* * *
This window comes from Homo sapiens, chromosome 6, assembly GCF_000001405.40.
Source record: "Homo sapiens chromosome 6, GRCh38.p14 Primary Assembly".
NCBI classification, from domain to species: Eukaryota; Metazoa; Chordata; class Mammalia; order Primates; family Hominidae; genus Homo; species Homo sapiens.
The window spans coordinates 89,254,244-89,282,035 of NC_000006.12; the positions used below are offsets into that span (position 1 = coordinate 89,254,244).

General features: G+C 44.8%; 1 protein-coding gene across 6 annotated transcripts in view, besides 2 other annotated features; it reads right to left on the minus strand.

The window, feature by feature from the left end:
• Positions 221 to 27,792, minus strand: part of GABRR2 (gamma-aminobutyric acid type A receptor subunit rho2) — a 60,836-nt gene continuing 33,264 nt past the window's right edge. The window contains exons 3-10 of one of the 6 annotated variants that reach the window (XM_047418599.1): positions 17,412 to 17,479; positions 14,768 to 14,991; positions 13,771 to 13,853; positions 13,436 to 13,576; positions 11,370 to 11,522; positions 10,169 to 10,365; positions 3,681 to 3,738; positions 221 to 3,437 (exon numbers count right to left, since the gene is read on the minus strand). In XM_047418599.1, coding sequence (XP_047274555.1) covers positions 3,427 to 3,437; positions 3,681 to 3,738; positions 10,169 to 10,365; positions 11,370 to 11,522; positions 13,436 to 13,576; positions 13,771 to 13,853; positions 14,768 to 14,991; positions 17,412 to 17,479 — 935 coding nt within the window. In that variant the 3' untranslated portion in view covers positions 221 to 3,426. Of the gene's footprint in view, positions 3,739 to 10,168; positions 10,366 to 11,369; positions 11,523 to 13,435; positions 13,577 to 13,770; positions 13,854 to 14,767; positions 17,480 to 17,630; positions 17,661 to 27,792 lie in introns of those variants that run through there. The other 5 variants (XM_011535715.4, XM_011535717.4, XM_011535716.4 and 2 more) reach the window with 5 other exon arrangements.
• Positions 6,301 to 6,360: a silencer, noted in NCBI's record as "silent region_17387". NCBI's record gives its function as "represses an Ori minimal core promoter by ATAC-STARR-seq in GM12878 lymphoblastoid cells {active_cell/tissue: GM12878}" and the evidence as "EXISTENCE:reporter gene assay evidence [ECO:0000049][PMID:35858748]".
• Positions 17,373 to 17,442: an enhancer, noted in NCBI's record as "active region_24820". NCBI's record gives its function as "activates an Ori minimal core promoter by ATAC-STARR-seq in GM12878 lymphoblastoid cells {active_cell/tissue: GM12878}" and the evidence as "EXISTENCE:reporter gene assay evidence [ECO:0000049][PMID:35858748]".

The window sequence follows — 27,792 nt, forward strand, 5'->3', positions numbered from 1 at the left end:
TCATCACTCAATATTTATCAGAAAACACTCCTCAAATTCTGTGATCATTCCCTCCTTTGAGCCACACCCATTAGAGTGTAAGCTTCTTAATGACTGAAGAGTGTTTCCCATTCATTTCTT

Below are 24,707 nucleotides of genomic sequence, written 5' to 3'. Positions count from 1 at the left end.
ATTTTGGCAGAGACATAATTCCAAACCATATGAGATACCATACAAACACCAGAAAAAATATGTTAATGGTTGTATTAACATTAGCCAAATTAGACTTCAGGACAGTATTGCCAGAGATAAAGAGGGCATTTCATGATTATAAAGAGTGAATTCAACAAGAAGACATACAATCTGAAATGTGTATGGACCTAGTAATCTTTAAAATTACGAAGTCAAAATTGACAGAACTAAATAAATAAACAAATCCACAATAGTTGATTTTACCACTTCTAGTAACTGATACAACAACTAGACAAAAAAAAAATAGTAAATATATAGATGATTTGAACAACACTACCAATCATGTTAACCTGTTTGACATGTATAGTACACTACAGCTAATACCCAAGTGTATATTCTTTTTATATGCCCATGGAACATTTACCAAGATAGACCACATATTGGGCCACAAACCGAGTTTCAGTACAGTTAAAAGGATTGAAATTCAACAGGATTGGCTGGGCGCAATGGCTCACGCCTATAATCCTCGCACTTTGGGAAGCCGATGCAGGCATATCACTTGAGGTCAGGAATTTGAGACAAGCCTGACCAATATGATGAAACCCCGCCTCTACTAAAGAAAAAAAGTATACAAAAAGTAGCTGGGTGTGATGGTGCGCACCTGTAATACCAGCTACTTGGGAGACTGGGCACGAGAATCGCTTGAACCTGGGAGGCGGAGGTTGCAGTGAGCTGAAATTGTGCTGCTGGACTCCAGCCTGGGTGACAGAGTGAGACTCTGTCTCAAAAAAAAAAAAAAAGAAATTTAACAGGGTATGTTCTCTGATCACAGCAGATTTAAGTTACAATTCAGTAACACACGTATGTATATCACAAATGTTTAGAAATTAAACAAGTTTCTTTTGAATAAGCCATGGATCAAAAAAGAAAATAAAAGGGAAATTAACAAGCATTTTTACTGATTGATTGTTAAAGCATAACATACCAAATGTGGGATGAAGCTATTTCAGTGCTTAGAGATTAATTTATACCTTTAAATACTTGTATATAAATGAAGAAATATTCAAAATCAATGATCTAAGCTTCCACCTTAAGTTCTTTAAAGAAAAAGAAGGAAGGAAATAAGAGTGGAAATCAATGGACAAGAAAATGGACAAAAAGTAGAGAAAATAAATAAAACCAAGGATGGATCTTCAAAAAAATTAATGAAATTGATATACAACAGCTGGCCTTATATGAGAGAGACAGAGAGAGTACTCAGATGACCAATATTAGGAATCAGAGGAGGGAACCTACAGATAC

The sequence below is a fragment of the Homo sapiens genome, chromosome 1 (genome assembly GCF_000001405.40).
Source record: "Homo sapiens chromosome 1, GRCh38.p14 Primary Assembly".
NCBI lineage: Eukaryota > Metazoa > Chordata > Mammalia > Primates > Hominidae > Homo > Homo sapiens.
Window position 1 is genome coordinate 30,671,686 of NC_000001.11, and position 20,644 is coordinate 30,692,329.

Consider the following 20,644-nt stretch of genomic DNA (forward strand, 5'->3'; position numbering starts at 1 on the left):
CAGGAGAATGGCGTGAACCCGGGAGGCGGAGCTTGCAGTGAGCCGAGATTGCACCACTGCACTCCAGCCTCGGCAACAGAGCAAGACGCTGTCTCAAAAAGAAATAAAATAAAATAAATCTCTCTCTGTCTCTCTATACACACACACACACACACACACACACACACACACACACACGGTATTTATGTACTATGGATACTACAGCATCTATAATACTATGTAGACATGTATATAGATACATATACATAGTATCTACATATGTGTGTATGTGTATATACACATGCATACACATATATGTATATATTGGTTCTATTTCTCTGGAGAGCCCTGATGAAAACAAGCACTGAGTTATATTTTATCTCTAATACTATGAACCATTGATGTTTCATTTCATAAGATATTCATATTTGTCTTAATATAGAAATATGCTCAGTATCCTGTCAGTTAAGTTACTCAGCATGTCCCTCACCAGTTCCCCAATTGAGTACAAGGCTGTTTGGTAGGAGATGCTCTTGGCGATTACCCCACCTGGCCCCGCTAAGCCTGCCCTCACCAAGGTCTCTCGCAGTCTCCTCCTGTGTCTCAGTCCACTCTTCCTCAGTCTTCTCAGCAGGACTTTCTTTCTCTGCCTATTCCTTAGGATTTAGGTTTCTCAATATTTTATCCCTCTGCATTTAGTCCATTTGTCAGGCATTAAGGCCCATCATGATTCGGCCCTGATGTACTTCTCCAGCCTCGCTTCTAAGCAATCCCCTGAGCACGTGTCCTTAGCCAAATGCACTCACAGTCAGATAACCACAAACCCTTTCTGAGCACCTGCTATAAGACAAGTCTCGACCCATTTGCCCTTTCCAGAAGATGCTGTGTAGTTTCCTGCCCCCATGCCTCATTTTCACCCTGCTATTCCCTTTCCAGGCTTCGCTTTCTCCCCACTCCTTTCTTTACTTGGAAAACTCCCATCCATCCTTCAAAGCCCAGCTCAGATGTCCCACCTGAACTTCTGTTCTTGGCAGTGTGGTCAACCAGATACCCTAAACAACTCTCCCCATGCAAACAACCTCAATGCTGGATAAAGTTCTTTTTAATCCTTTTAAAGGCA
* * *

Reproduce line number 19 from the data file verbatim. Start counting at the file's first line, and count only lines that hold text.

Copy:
CAGGAGAATGGCGTGAACCCGGGAGGCGGAGCTTGCAGTGAGCCGAGATTGCACCACTGCACTCCAGCCTCGGCAACAGAGCAAGACGCTGTCTCAAAAAGAAATAAAATAAAATAAATCTCTCTCTGTCTCTCTATACACACACACACACACACACACACACACACACACACACACGGTATTTATGTACTATGGATACTACAGCATCTATAATACTATGTAGACATGTATATAGATACATATACATAGTATCTACATATGTGTGTATGTGTATATACACATGCATACACATATATGTATATATTGGTTCTATTTCTCTGGAGAGCCCTGATGAAAACAAGCACTGAGTTATATTTTATCTCTAATACTATGAACCATTGATGTTTCATTTCATAAGATATTCATATTTGTCTTAATATAGAAATATGCTCAGTATCCTGTCAGTTAAGTTACTCAGCATGTCCCTCACCAGTTCCCCAATTGAGTACAAGGCTGTTTGGTAGGAGATGCTCTTGGCGATTACCCCACCTGGCCCCGCTAAGCCTGCCCTCACCAAGGTCTCTCGCAGTCTCCTCCTGTGTCTCAGTCCACTCTTCCTCAGTCTTCTCAGCAGGACTTTCTTTCTCTGCCTATTCCTTAGGATTTAGGTTTCTCAATATTTTATCCCTCTGCATTTAGTCCATTTGTCAGGCATTAAGGCCCATCATGATTCGGCCCTGATGTACTTCTCCAGCCTCGCTTCTAAGCAATCCCCTGAGCACGTGTCCTTAGCCAAATGCACTCACAGTCAGATAACCACAAACCCTTTCTGAGCACCTGCTATAAGACAAGTCTCGACCCATTTGCCCTTTCCAGAAGATGCTGTGTAGTTTCCTGCCCCCATGCCTCATTTTCACCCTGCTATTCCCTTTCCAGGCTTCGCTTTCTCCCCACTCCTTTCTTTACTTGGAAAACTCCCATCCATCCTTCAAAGCCCAGCTCAGATGTCCCACCTGAACTTCTGTTCTTGGCAGTGTGGTCAACCAGATACCCTAAACAACTCTCCCCATGCAAACAACCTCAATGCTGGATAAAGTTCTTTTTAATCCTTTTAAAGGCA